She has been stabbed in a fit of jealous rage by her lover, the Count Belfiore, before the opera begins and left for dead. Fortunately she recovers and, calling herself Sandrina, goes into hiding at the house of the local Mayor. The Mayor immediately falls in love with her, which annoys his servant Serpetta, who is in love with him herself. He is rich, handsome, and called — Belfiore. Not surprisingly she and Belfiore go mad half way through the show.
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She has been stabbed in a fit of jealous rage by her lover, the Count Belfiore, before the opera begins and left for dead. Fortunately she recovers and, calling herself Sandrina, goes into hiding at the house of the local Mayor. The Mayor immediately falls in love with her, which annoys his servant Serpetta, who is in love with him herself. He is rich, handsome, and called — Belfiore.
Not surprisingly she and Belfiore go mad half way through the show. La finta giardiniera is sung in Italian. You can follow the English translation on a screen above the stage, but knowing a couple of Italian words will come in handy. The Podesta is called by his title throughout the show, Belfiore is sometimes called Il Conte. The opera starts with the overture. The curtain goes up on a large 18th century room, all windows, mirrors and doors.
In the centre of the stage stands a young man with a knife in his hands. Eventually he manages to climb out of the room. Time passes and the young woman gets up, pulls herself together, and joins the rest of the cast as they enter for the opening number. The opera has begun. However only the Podesta, attracted by the beautiful Sandrina, is really happy; everybody else has something on their mind and they tell us about it in a series of solo lines.
Ramiro, a teenager who looks like an 18th century Goth, is particularly gloomy. His heart is broken and, when the Podesta suggests he finds another girl, he breaks into a furious aria. The last thing he wants is to fall in love again.
Sandrina is just as upset and, left alone with Nardo, wonders whether she ought to give up and go home. Suddenly, the sheer difficulty of being a woman overwhelms her. Perhaps women should never be born in the first place? Fortunately he is only five minutes late and he enters, prepared to be knocked out by her beauty. Meanwhile Serpetta has taken a dislike to Arminda and, rather than be ordered about by her, thinks that marriage might not be such a bad idea.
Sandrina enters, singing a melancholy aria — she says she feels like a turtle dove deprived of its mate. Sandrina faints. Arminda dashes off for smelling salts, ordering Belfiore to help the girl as she goes. This discovery brings everyone on stage for the big number that will close Act 1 — the Finale. Sandrina comes to, Ramiro wanders on, and Arminda returns with first aid. Serpetta, Nardo and the Mayor appear from nowhere and the act ends with everyone bewildered, angry, and singing at the top of their voices.
The next morning everybody is in a vile temper. Arminda realises that Belfiore is desperate to see Sandrina and blasts him with a furious aria as she threatens to punish him. Arminda decides to marry Belfiore after all — when Ramiro unexpectedly produces a warrant for the Count for the murder of Violante, the Countess Onesti.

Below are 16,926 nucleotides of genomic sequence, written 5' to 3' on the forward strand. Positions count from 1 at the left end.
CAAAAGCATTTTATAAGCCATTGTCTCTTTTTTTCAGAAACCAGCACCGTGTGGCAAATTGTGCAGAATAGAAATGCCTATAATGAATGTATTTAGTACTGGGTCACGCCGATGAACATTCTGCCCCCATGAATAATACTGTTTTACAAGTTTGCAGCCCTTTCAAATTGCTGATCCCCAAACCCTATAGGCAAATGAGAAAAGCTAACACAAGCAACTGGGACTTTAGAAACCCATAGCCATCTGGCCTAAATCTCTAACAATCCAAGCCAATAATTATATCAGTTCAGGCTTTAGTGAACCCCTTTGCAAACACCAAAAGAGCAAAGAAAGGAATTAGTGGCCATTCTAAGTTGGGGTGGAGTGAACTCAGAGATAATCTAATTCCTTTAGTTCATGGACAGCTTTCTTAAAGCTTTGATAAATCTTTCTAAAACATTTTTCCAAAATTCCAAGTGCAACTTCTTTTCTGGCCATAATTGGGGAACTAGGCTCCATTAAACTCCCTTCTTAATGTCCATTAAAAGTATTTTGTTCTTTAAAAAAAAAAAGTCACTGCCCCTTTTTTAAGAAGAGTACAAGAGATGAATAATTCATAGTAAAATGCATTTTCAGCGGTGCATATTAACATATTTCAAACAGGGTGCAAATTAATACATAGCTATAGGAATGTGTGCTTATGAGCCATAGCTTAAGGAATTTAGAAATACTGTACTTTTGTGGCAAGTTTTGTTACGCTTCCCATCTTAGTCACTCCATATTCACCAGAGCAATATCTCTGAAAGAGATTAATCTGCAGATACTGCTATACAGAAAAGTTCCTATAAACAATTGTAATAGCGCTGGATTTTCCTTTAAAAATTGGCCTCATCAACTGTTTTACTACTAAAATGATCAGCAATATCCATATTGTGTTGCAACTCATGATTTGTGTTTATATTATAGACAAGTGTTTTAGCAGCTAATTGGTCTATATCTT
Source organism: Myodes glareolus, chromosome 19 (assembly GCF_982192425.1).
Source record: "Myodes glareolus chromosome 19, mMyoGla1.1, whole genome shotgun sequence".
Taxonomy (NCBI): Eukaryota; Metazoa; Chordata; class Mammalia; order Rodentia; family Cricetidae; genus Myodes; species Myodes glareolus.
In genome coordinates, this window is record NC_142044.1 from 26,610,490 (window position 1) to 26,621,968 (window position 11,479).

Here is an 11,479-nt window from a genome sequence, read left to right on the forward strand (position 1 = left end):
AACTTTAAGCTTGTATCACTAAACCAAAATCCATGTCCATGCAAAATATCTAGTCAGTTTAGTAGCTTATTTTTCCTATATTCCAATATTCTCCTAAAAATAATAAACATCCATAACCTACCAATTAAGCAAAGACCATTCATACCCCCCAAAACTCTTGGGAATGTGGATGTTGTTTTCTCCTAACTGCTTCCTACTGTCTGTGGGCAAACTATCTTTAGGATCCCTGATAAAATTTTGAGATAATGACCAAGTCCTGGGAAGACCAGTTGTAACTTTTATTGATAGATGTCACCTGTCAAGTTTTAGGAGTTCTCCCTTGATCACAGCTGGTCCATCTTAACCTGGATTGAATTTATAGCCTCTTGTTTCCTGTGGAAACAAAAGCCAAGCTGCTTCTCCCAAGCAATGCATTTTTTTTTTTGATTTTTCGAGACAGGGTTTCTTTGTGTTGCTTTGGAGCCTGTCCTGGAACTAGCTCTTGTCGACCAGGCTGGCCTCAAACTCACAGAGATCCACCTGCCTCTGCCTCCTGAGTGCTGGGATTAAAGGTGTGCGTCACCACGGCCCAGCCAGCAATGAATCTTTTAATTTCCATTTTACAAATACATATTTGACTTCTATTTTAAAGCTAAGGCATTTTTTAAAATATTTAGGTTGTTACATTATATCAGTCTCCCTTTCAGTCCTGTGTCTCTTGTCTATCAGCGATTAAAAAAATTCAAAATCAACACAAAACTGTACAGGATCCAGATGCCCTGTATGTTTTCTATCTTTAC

Ramiro has just been sent this by a relative in Milan. Meanwhile Belfiore is not getting anywhere with Sandrina, who punishes him by pretending to be Violante one moment and Sandrina the next. They are interrupted by the Mayor who feels obliged to try Belfiore for murder. Sandrina reveals that she is Violante and after a moment of astonishment everybody withdraws to give Sandrina and the Count a chance to sort things out. But Sandrina is in no mood for forgiveness.
She says she only pretended to be Violante to get him off, and exits — leaving Belfiore on the brink of insanity. Sandrina enters, terrified by the dark and imagining all sorts of horrors. The most embarrassing mix-ups happen in the gloom, until Ramiro has the sense to fetch a lantern. As they disentangle themselves, the cast look round for somebody to blame, and turn on Sandrina and the Conte. Their combined fury drives the lovers mad. The Podesta dumps Serpetta, who is so furious that she dumps Nardo.
Meanwhile the lovers have fallen into a deep sleep. They awake refreshed and sane and decide to forgive each other. Cautiously they re-establish their relationship and the scene ends in a duet in which they leave the set, the stage, and all disguise, to start again in the real world. The rest of the cast forget their own unhappiness as they congratulate Sandrina and Belfiore, and the opera ends more or less happily. Mozart had been a professional musician since he was six.
He and his sister were star performers on the keyboard and spent their childhood touring Europe with their parents. He was employed by the Archbishop of Salzburg to write church music, rehearse the choir and teach choirboys the keyboard. He wanted to be independent, make money, and write works that suited him.
For Mozart that meant Italian opera. The Italians had invented opera back in and it had swept Europe. Every city had an opera house, just as it had a cathedral, a town hall and a palace. Italian is a particularly good language to sing in and Italian singers were super stars.
More than that, Italian opera was one of the few ways you could make money — real hard cash. That was quite rare in the 18th century, most people were paid with food, lodging, jewelled snuff boxes and IOU notes.